Class Action: Minerva Enrolls First-Ever Freshman Class | NBC Bay Area
Class Action

Class Action

Exploring realistic solutions to the challenges facing California schools

Class Action: Minerva Enrolls First-Ever Freshman Class

    processing...

    NEWSLETTERS

    The San Francisco startup promises an Ivy League-caliber education for a tuition of $10,000. Jessica Aguirre reports. (Published Thursday, Nov. 6, 2014)

    When 17-year-old Yoel Ferdman applied to college, he was accepted at selective schools such as UCLA, UC Berkeley and NYU. He chose Minerva, a new school based in San Francisco.

    “The opportunity to be part of the founding class and to co-create my experience is something that I’m not going to find anywhere else,” he says. “Really out of all my other options it just was not comparable.”

    Minerva is unique in many ways. With tuition set at $10,000, it’s a couple thousand dollars less than UC and a quarter the cost of an Ivy League university. There is no campus at Minerva. Most of the students in the founding class come from overseas - just four are Americans. And the courses they take are entirely online.

    “Most people would think that this is really difficult to do, to be accustomed to having classes online,” says freshman Ailen Matthiess. “I think it’s a fabulous experience. And I’m really engaged.”

    Minerva students live together in one building in San Francisco. Starting in their second year, they’ll move to a different city every semester.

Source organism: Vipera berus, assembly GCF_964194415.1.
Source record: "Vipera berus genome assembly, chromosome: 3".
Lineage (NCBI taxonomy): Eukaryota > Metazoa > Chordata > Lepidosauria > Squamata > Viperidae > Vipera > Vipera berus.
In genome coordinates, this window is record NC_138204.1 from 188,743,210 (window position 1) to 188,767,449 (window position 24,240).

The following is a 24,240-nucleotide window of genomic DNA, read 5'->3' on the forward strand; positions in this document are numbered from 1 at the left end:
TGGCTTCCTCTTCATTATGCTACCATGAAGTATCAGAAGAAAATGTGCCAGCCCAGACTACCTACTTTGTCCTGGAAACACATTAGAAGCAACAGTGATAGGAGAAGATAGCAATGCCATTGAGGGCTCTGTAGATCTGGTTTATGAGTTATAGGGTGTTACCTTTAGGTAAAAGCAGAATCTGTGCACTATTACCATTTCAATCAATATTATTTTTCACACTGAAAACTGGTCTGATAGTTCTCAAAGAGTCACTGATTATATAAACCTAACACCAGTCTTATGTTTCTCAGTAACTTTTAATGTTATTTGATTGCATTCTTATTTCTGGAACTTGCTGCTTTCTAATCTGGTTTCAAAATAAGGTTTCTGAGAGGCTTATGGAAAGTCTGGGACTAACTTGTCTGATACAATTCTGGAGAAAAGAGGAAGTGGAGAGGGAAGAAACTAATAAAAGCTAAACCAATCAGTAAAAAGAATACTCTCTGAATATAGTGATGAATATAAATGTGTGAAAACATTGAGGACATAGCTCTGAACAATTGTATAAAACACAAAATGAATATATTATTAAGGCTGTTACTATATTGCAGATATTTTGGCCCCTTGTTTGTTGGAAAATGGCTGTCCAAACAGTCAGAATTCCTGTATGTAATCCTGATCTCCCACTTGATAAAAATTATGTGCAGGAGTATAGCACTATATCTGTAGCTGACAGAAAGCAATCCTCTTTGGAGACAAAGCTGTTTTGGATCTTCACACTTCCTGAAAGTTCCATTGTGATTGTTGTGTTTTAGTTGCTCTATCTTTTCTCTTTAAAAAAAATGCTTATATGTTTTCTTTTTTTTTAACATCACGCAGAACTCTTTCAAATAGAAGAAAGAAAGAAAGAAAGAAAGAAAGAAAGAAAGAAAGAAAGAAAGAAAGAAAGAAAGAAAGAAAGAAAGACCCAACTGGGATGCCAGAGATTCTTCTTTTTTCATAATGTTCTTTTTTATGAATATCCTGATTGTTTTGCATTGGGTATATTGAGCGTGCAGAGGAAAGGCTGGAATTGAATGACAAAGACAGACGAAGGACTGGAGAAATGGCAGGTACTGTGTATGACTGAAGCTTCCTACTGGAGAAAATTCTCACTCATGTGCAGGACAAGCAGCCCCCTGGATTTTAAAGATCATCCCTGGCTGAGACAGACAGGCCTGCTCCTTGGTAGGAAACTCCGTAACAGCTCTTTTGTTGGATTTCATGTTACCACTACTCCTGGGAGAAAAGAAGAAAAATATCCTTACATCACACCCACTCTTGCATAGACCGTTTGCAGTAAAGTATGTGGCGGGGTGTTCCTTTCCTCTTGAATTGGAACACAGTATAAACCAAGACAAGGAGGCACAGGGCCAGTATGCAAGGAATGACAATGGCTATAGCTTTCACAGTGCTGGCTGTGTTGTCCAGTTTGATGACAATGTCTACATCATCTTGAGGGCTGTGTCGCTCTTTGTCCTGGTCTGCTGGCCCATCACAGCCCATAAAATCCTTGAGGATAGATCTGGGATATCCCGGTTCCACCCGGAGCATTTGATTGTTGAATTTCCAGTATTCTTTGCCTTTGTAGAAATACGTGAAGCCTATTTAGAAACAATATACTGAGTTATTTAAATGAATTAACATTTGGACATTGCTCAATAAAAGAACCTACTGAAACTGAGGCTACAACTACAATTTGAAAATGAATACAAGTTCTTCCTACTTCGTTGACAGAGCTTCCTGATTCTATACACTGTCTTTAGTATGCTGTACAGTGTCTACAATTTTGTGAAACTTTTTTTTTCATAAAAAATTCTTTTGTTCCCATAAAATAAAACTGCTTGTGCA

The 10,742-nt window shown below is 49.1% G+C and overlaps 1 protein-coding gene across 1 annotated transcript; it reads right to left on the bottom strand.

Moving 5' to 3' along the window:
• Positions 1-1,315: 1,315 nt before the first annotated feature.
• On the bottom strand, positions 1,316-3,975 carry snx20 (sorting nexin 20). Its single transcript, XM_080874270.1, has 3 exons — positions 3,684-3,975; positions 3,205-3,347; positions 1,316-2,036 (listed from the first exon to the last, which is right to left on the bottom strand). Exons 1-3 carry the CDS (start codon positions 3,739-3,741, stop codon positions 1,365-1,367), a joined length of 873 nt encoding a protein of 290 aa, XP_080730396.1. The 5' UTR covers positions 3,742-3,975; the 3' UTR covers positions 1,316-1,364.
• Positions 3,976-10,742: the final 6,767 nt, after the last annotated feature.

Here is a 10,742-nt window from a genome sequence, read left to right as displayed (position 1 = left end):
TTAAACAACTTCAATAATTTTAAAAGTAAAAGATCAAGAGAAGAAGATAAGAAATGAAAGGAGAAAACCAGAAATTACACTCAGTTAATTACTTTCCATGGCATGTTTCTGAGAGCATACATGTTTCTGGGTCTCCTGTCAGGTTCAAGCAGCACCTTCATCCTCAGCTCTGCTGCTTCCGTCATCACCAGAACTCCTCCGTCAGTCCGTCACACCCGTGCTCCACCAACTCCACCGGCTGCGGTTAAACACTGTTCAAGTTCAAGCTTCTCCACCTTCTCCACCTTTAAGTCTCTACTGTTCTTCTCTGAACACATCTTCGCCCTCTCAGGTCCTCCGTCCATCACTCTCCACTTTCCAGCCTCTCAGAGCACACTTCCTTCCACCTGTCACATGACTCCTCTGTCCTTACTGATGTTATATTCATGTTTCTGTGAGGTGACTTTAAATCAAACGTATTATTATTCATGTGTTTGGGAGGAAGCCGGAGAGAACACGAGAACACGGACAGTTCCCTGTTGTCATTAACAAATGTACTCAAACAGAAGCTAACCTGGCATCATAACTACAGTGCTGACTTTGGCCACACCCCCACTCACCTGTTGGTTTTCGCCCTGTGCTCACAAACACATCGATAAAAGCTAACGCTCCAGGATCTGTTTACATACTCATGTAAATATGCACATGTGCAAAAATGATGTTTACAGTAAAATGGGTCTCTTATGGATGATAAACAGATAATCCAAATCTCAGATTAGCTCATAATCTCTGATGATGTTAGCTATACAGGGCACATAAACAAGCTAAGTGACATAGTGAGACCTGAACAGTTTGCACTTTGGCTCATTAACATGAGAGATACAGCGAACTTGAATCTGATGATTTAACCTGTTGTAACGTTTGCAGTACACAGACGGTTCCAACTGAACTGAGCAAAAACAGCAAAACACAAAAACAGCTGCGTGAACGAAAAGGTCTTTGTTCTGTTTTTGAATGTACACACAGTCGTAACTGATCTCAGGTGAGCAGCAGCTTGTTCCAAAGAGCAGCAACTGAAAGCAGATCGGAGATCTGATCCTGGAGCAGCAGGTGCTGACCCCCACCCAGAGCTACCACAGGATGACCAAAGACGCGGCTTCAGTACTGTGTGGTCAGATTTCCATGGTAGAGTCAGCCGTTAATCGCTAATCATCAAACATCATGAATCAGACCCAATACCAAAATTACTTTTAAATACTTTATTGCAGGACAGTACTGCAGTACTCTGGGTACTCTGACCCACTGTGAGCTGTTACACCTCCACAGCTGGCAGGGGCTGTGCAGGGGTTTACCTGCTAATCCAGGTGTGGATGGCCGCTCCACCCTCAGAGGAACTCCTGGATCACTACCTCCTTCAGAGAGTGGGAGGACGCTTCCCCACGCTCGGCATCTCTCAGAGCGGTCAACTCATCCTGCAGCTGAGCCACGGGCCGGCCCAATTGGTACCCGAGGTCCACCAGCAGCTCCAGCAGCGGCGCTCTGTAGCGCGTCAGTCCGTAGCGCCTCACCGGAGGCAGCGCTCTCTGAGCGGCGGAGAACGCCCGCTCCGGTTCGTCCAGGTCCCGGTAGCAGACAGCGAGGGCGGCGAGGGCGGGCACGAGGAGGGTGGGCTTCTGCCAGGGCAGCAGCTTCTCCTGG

“I’ll be going to Buenos Aires and Berlin for my sophomore year and after that the plan is to go to Hong Kong and Mumbai for junior year and New York and London for the last year,” says Ferdman.

    Matthiess adds, “I think to understand the world’s biggest problems we need to live in different cities and see the different problems people have and how they try to solve them.”

    Former Harvard dean Stephen Kosslyn heads up academics at Minerva.

    “What we’ve done is basically push the reset button for the 21st century,” Kosslyn says. “We can start over and do what we think makes sense in a way that you simply can’t do at an established institution.”

    For a generation of students who grew up online, taking on a new kind of college experience isn’t so far fetched.

    “I like the idea of redefining what it means to go through this experience, the university experience,” says Ferdman.

    The founding class at Minerva is just 28 students. Next year, more than 200 students will spend their freshman year in San Francisco before heading out across the globe.

    Get the latest from NBC Bay Area anywhere, anytime
    • Download the App

      Available for IOS and Android